Another (Lost) Battle with Cancer (and more thoughts about Chemotherapy)

My aunt passed away late last night. Once more, cancer had taken another member of our family.

My aunt’s cancer this time around began in her uterus. How sad though that she thought of seeing a doctor only after 2 years of excessive bleeding. We’ve been through enough cases of cancer of the uterus in our family to immediately recognize the symptoms of its beginnings. Of all the cancers, cancer of the uterus is one of the easiest to treat. When all else fails, a hysterectomy would have been more than sufficient to prevent its spread to other organs.

Her surgery and chemotherapy were just sadly, too little too late. 

Her cancer though was not as advanced as dad’s was.

Which was why for all of us, her sudden death remains to be an alarming shocker.

She was rushed to the hospital late at night on Sunday since her blood pressure had plummeted. She had a case of UTI (urinary track infection) which on normal people would be nothing… but because her immune system had been compromised from her last chemotherapy session, her white blood cells and platelets were close to none.

Her condition stabilized a few hours later.

Tuesday morning, the doctors had already planned on sending her out of the Intensive Care Unit since she seemed to doing fine.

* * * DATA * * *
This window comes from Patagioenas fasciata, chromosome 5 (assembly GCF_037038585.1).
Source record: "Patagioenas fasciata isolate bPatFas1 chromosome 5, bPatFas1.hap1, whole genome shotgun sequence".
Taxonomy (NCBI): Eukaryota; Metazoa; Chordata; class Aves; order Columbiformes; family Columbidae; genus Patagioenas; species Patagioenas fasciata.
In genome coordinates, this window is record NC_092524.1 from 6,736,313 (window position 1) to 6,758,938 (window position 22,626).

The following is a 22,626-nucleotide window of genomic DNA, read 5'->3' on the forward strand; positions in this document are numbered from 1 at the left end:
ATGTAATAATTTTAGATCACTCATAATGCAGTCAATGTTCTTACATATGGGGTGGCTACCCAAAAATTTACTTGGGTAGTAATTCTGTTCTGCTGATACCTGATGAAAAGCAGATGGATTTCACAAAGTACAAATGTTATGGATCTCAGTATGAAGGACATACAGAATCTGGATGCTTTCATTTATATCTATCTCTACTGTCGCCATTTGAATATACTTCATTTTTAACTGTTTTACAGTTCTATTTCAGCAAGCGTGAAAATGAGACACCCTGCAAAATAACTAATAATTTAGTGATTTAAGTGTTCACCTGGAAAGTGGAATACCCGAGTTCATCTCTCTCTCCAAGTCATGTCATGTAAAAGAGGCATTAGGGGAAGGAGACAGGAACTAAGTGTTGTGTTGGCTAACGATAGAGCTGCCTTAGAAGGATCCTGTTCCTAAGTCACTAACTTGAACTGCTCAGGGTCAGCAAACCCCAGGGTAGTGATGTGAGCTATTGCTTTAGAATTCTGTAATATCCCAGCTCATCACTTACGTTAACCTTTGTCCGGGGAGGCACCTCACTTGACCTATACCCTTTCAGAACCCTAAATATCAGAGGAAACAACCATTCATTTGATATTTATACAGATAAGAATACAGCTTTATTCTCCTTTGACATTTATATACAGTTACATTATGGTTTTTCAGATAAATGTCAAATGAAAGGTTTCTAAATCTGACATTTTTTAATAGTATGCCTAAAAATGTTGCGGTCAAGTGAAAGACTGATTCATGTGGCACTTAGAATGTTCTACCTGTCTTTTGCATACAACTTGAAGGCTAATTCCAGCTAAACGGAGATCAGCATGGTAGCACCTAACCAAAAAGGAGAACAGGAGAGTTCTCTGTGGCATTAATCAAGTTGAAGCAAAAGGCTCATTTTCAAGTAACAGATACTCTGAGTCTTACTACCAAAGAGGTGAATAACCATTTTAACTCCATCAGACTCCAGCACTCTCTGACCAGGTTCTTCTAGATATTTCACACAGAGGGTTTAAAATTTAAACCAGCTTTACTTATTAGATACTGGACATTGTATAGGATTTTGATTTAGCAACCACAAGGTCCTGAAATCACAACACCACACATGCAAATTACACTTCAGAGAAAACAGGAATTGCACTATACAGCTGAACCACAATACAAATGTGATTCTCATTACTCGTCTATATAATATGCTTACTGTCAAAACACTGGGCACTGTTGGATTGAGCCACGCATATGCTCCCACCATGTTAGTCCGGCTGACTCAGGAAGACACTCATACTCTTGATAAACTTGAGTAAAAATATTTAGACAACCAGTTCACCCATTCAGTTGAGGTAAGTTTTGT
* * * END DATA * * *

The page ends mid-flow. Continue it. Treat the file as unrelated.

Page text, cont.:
Until an hour or so later when her blood pressure plummeted again. By this time, the bacteria from her UTI had spread to infect her blood. Because of this, her kidney failed. Her lungs were struggling. It didn’t help that she was diabetic.

A few hours before midnight, her heart just stopped.

Complications from chemotherapy was the cause.

I wrote about chemotherapy sometime last year when we were contemplating treatment options for dad. I’m no doctor so don’t take my word for it. But if you’re reading this and are in a predicament where you have to deliberate on chemotherapy or no chemotherapy, this is my advice:

Research first. Study. Know what it is you or your loved one are getting into. Chemotherapy for most does more harm than good. While it is the “one in a hundred shot of a possible remission”, for most it just intensifies the pain they go through, and frequently hastens death. 

My aunt is the 3rd close family I’ve lost to cancer. My grandfather spent a year having chemotherapy. He died after one year. Before his death, he told my mother that he regrets having gone through it.

Chemotherapy is not for the weak, nor for the faint-hearted. The few I’ve known who survive chemotherapy whose lives are either saved or prolonged are those who have the spirit and will to keep fighting even it means bearing with all the agony treatment will put them through.

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